Honourable mention Hands of Ford and Melinda Evans No. 3 by Kip Harris focuses on the part of the body that is often overlooked for the sake of the face, despite its unique expressiveness. Closely observing the spotted hands of the elderly couple allows for strong visual associations with the hugging tendrils of a plant. The photograph tells a rich story of their intertwined lives. Trevor Messersmith’s Queensberry Street is a dreamlike image shot in a uniquely unidentifiable space of patches, strips and lines. The posture of the figure reveals nothing of the context of the here and now. His face and head smoothly vanish into the dark, leaving us with curiosity. The third honourable mention, Sea by Guanyu Xu is part of the series "Why do you have to kill me after taking my virginity?" The cold tonal range of the image is in harmony with the peacefully dreary scene, and is brutally disturbed by the warmth of the naked body. The already provocative visual and narrative content is further intensified by the pair of red socks that sharply focuses our visual attention and shapes our interpretive endeavour.

 

Michale Bach’s Self No. 4 portrays the body as curiously intangible. Under the Surface by Pamela Fingerhut defies categorization both visually and conceptually for the sake of a dynamic statement. Anthony Gordon’s En Pointe reminds us of shadow puppetry, a creative but mostly forgotten medium. The poetic Descent by Ralph Hassenpflug is a beautifully rhythmic composition and offers a surrealistic representation of the human body. Helen McGhie’s Cavity from the series “(M)other”  leans towards the nonfigurative while observing all the details. Pablo Murillo’s Right About The Usual Amount Of Damage achieves communicative depth with tight photographic conception. Landscape Diaries by Marisa Nunes is an eloquently and sensitively unsettling image, drawing us to contemplate the interplay of tone and pattern. Kathryn Oliver’s Untitled reinterprets photographic pictorialism with the psychological undertone of despair, while Russ Rowland’s almost abstract Still Unravished Bride also suggests a dark story yet to be revealed.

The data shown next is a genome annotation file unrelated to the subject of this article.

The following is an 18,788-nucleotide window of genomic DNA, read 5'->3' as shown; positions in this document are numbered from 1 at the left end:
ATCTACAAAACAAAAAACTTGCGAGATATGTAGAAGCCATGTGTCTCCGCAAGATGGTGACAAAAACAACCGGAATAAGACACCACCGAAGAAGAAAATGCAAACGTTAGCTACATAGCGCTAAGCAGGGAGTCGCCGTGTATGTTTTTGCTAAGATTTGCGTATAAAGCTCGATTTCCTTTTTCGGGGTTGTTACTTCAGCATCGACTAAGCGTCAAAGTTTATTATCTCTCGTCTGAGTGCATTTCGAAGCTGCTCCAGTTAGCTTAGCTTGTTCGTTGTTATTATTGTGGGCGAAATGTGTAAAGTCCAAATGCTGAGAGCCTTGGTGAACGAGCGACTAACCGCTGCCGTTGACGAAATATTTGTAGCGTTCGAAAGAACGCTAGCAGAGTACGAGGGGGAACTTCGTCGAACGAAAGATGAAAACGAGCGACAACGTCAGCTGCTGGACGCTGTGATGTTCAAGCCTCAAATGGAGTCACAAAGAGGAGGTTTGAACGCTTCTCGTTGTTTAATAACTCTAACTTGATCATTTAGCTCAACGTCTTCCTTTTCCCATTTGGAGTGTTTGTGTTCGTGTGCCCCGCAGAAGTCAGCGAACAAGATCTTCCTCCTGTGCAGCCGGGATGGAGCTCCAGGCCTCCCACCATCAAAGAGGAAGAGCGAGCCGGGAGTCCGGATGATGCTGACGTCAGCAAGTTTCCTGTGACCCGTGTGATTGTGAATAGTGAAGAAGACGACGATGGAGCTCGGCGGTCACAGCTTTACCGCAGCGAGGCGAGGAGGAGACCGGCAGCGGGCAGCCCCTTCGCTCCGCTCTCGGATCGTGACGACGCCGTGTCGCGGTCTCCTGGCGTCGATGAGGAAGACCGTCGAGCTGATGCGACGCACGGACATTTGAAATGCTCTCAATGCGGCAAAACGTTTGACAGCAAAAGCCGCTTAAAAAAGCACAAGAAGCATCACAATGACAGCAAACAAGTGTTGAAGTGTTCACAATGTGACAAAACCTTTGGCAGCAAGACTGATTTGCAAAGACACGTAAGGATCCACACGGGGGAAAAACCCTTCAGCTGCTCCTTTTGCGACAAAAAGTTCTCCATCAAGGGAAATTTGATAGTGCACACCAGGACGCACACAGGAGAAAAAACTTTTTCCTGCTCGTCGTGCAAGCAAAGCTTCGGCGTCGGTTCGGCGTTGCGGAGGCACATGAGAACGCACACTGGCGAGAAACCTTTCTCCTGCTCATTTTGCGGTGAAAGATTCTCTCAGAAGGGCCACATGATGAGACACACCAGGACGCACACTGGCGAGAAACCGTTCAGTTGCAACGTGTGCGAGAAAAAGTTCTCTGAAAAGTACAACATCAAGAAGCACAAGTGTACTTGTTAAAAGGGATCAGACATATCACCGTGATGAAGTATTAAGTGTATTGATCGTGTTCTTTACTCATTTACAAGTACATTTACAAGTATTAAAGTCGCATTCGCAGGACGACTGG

The photographs of this exhibition are rich in meanings; they are brave, and even provocative at times. They remain faithful to the spirit of photography as a most experimental endeavour.

 

Zsolt Bátori

 

 

 

 

Opening remarks by Kinga Abaffy, art and design theorist (in Hungarian)

 

Nem tudtam mit keresek

A test a lelket előzi meg

Azt hittem útban van

De mindenhol ott van

De ahol ott van leginkább:

Önmagamban

 

 

Ha a lélek kommunikálni akarna, minden bizonnyal a testtel tenné ezt. Nem pusztán azon képzetünk végett, mert ‘oda lett bezárva’, hanem azért is, mert nincs más választása.

 

 

Soha nem értettem, minek kell a test, ha csúfolnak; minek kell a test, ha dícsérnek. Valahogy egyik környezeti reakciót sem éreztem jogosnak – noha az egyiktől igazán képes voltam szenvedni, a másiktól pedig érzés nélkül létezni –, mintha a legbensőbb énem tökéletesen kívül helyezkedne ezen az egész tanult gyermeki formaversenyen, hogy aztán hiú, sértődött, egótól tocsogó énjét belátásra bírja. Időközben azonban kénytelen voltam rájönni, hogy a méltó emberi élethez szükséges feladat már gyerekkorban elkezdődik: az ének és a testek összeegyeztetése.

 

A test megkerülhetetlen. A test jelen van. A test ott van a maga könyörtelen és áldott, de mindenekelőtt valós anyagi megnyilvánulásával, hogy szövetségre lépve a lélekkel a szubsztancia és az érzékiség síkján táplálja önmagát.

A test – akár a fénykép – emlékeztető. Emlékeztet a létezésre, az élet lehetőségeire, az élet határaira. Ott van az érintésben, mert az érintéssel is csak emlékezik. Emlékezik saját és mások létére, hogy nincsen egyedül, hogy minden, ami körülveszi és amit körülvesz létezik. Ott van a fájdalomban, mert a fájdalom meg érintés, kapcsolat, kommunikáció a belsővel.

 

A fotográfia és a test furcsa, erős kapcsolata, hogy ez esetben a fotográfia valami olyasmit kíván leképezni, ami egyébként is rendkívül fontos számára, a láthatóságot. Azt láttatja, helyezi vizuális valóságának központi elemévé, kitörölhetetlen részévé, ami az egész emberből látható, a testet, mindazonáltal valami láthatatlant is rögzít egyszerre, aminek a test-lélek szinkronicitásából adódóan nem vagyunk tudatában.

Aminek médiuma (hogy felfedezhetővé váljon) talán éppen a fotográfia ága kell legyen, feltárva mindenkori kommunikációs szándékát, hogy élni akar.

 

 

 

 

Exhibition Catalogue

 

High quality (ProLine Pearl Photo paper) exhibition catalogue is published with Blurb Books. (Please note that for some reason Blurb's preview is low resolution. It is suitable for studying the design and layout of the catalogue, but it does not always present the photographs faithfully. The print catalogue, however, is professional high quality.)

 

 
 
 
  • Black Facebook Icon
  • Black Instagram Icon

Copyright © 20122020 PH21 Gallery

The copyright of each image on this site is held by the photographer.

Still Unravished Bride

Russ Rowland, 2011 Giclée print, 48 x 38 cm – Open ed.